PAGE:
Tax season is upon us. While in previous years, you were able to deduct certain tax expenses if you moved for career-related reasons, the passing of the Tax Cuts and Jobs Act (TCJA) introduced significant changes in claiming deductibles. Read on for how the Tax Cuts and Jobs Act changed how moving may affect taxes.
IRS Tax Form 3903
Prior to 2018, if you wanted to claim tax deductions on your moving expenses related to starting a new job, you would use the IRS Tax Form 3903. Employer reimbursements would not qualify for deductions. While this deduction had no limits, you did have to meet a few eligibility requirements.
Active duty members of the U.S. military were exempt from these requirements if they relocated due to a station change.
Tax Cuts and Jobs Act
Since the Tax Cuts and Jobs Act went into effect, it has impacted the taxes you would pay and deduct for the year 2018.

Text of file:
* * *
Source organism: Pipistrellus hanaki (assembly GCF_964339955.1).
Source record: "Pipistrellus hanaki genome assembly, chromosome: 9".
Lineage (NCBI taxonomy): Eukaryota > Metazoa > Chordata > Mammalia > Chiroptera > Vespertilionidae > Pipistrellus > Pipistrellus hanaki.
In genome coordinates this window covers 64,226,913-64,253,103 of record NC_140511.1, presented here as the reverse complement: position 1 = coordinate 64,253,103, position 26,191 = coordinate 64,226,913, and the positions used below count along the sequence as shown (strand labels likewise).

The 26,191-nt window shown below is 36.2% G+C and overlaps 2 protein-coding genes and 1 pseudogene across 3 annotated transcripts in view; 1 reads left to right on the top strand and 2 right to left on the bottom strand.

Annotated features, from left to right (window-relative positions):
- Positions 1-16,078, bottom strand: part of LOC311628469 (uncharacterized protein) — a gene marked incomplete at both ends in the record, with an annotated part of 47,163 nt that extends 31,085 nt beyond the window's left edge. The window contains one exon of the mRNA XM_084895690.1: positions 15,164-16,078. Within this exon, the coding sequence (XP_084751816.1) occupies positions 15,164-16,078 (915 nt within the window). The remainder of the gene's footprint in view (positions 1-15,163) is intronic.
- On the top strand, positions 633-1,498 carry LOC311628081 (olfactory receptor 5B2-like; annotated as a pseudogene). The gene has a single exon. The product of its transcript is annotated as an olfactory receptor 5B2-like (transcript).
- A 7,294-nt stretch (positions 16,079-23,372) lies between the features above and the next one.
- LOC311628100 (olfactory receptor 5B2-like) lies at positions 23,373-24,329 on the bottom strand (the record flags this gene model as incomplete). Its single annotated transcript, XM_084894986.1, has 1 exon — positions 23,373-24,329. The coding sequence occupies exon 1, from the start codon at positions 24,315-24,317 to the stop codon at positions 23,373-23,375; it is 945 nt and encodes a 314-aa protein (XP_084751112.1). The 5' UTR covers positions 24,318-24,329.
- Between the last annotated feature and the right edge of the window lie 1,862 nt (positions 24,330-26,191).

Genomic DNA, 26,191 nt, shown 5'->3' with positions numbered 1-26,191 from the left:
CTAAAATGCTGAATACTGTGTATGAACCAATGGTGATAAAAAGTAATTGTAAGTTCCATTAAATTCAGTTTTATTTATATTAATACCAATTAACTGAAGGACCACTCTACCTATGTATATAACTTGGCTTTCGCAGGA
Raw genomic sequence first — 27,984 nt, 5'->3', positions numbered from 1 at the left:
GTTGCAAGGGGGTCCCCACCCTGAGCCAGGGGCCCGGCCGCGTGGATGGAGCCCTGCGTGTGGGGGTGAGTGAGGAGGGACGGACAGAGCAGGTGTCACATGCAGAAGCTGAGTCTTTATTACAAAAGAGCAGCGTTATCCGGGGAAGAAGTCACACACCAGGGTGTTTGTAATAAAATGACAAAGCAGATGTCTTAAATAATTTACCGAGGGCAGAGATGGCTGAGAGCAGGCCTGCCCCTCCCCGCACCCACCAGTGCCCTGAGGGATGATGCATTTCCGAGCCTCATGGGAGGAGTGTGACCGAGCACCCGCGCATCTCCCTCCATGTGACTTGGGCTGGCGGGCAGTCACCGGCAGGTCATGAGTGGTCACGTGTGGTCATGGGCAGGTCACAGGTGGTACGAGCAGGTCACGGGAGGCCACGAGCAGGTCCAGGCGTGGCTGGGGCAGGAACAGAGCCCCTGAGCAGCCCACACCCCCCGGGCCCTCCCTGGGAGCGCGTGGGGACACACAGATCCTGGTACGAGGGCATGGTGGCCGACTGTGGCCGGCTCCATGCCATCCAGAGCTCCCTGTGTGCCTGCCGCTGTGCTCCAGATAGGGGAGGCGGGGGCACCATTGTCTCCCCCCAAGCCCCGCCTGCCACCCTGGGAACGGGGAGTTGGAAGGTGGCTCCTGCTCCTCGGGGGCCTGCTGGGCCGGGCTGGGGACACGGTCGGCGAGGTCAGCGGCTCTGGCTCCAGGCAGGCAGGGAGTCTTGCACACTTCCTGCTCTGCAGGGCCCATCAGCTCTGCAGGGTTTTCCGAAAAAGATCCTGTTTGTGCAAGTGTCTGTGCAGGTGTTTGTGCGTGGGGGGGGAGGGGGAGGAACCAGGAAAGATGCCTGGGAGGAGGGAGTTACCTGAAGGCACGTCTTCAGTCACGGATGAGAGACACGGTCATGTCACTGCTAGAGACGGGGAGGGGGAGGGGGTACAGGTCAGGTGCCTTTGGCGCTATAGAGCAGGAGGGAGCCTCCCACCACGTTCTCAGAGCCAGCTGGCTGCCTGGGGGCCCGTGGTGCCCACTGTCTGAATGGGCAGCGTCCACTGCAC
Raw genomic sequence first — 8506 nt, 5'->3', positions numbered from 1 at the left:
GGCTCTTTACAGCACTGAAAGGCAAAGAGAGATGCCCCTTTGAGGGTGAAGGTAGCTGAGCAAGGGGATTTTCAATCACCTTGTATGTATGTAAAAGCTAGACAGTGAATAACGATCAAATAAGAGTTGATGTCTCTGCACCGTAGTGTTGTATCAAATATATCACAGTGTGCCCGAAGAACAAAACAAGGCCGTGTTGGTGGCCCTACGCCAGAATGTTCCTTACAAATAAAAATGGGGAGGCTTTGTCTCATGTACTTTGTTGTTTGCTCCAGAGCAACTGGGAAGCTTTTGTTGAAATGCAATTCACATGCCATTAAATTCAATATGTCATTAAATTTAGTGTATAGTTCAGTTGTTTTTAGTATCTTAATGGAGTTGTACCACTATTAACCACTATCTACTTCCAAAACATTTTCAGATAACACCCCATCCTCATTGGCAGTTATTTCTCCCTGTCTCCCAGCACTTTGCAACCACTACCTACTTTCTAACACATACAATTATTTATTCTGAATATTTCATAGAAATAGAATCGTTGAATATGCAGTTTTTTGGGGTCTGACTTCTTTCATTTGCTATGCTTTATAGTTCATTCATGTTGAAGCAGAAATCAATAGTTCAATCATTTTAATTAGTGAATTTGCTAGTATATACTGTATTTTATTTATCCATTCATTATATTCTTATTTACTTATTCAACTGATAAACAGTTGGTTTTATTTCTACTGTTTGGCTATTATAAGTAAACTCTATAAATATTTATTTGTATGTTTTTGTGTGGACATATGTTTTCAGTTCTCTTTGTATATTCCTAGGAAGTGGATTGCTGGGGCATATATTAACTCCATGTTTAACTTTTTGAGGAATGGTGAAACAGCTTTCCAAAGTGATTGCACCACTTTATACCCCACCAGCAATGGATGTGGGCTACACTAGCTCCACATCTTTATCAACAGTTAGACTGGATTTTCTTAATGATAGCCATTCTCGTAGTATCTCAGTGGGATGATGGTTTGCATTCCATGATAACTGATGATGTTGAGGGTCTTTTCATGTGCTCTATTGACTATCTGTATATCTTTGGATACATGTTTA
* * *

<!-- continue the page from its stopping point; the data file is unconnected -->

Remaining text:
Under this new law, you can no longer make any deductions for career-related moving expenses. Employer reimbursements are still possible, and your employer will still report them as income on your W-2.
The only people exempt from the new act are members of the U.S. military. They can make the same moving deductions as before.
The TCJA and its effects are not permanent. Unless future legislation eliminates it or extends it, the act will expire by the end of tax year 2025. Moving expenses may be deductible beyond 2025.
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